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Rosendin Electric has carved out specialized niche

Uploaded: Nov 5, 2018
Rosendin Electric is a familiar brand on major construction sites in the Bay Area. The company has been led since 1992 by Danville resident Tom Sorley.

During that time, the firm has expanded across the country and revenues have climbed to more than $2 billion in 2016. Revenues were in the mid-$80 million in 1992. When Sorley took over for the founding family and the company was sold to its employees seven years later, the firm didn't have a sterling reputation in the industry. Within a couple of years, the reputation of the company had changed within the construction industry.

Speaking to the Pleasanton Men's Club earlier this fall, Sorley stressed that the company is built on providing excellent service (on time and on budget) to its who's who list of clients. That includes Silicon Valley longtime stalwarts such as Intel, Apple and Microsoft as well as Facebook and Google.

Showing a chart of the firm's almost $2.8 billion in jobs in progress and under contract and the diversity of the business sectors was notable. Lots of work on hospital and in the health care sector.
What many of them shared was the unusual niche the privately-held company has carved out -- large, complex projects.

In the Bay Area, that includes Facebook's new campus, Apple's spaceship campus, SAP Arena in San Jose, the remodeling of both Memorial Stadium and Haas Pavilion at Cal, and the Golden State Warriors' new home in San Francisco, Chase Center.

Sorley said the firm entered in a joint venture to work on the BART extension to San Jose and then used that expertise to earn the contract to build the people-mover at Los Angeles International Airport.

What's interesting is how the firm expanded. It simply went where its clients were locating new facilities. That was Portland and New Mexico for Intel. It now has offices in Texas, Hawaii, Virginia, Maryland, Arizona, Nevada and North Carolina and has built across the country.

The CEO also discussed how the industry is evolving. They have their own manufacturing division that builds complex electrical components in a factory and ships them to the construction site for installation. He expects this trend to grow stronger as companies strive to cut costs and time.

They also are using virtual reality to test and train electricians and equipment operators. The testing gives the firm an assessment of the person's skills before they potentially learn the hard way in the field. The company's construction work force is unionized (the cost is $115/hr in San Francisco with $71 in wages). He pointed out for a person working 45 weeks a year, that's an annual salary of $128k and no headaches to take home (my addition).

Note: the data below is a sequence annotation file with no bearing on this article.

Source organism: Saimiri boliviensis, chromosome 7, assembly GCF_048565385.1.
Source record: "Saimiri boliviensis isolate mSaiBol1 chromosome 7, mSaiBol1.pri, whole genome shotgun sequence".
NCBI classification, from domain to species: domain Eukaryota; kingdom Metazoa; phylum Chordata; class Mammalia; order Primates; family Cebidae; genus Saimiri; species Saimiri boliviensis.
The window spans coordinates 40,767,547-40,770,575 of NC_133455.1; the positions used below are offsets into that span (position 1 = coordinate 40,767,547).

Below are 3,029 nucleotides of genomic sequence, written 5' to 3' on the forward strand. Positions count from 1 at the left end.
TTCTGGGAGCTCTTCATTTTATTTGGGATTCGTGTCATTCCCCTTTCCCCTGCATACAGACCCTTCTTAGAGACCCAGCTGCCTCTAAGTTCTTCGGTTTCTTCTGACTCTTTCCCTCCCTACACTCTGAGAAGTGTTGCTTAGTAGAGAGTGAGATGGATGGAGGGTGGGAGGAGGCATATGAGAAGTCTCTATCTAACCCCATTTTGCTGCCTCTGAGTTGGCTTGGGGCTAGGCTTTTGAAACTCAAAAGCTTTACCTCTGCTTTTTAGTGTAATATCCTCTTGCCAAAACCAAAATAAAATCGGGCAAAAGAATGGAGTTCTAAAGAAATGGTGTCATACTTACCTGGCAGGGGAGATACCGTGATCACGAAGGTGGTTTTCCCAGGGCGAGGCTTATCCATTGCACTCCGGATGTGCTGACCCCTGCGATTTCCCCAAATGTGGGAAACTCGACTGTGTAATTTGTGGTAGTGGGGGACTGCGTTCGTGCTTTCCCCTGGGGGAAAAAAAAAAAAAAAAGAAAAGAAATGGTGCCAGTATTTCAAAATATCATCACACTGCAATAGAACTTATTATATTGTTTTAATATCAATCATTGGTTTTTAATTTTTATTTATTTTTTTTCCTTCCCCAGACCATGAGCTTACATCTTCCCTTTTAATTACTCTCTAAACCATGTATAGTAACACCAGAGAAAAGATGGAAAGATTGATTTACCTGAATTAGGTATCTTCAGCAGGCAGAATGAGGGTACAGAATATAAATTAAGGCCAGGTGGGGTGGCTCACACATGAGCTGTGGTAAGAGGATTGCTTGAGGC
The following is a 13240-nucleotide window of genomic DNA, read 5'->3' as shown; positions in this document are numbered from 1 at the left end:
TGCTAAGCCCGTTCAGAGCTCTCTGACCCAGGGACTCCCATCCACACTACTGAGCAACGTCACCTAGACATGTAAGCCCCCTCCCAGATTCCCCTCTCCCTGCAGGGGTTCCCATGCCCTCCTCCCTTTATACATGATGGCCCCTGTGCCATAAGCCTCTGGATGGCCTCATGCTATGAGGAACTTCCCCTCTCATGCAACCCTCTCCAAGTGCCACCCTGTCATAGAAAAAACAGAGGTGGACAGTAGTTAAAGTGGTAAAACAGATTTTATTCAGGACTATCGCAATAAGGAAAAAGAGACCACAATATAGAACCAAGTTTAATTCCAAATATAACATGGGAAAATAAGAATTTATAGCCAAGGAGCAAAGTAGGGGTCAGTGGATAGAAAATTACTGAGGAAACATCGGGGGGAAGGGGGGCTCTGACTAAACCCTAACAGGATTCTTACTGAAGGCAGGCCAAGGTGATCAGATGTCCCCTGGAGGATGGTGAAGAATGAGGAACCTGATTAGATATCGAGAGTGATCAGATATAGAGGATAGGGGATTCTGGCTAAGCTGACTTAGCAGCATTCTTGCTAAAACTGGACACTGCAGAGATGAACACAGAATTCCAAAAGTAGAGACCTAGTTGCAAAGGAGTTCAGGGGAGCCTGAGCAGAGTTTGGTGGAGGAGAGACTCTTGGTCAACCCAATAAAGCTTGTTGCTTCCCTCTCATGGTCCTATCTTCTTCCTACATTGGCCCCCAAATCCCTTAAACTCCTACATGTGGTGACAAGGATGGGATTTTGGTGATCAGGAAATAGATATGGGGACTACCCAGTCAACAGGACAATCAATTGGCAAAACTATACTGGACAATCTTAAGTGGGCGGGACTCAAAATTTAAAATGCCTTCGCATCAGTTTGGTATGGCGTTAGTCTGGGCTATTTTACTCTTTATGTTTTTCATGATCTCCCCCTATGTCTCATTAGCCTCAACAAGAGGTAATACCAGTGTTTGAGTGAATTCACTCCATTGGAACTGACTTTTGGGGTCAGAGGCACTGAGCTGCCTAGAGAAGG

Like other construction industry leaders, he stressed the failure of schools to encourage young people to consider careers in the trades. The industry is striving to encourage the rebirth of job-focused classes for high school students, so they understand that there's a quality career path that does not involve going to college. He also showed slides of construction workers using tablets in the field as well as specialized equipment to compare actual installations with what were required in the plans -- a step that can save plenty of time and money.

In his introduction, Bob Doust, a former electrical contractor himself, noted that Tom started for the University of Nebraska football team coached by Tom Osborne and finished up in the Orange Bowl. He's been married to his high school sweetheart for 43 years and, yes, he was the quarterback and she was the cheerleader.
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Comments

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Posted by RozRogoff2, a resident of San Ramon,
on Nov 10, 2018 at 1:35 am

RozRogoff2 is a registered user.

I graduated High School in 1960. My High School had three tracks, College Prep (mine), Business and Secretarial, and Vocational. Vocational students learned practical skills for jobs in construction, auto mechanics, and restaurant cooking.

The College Prep students tended to look down our noses at the Vocational students, but they wound up learning their trade faster than we got our degrees. They often owned their own businesses and were more successful sooner then us smarty pants college kids.


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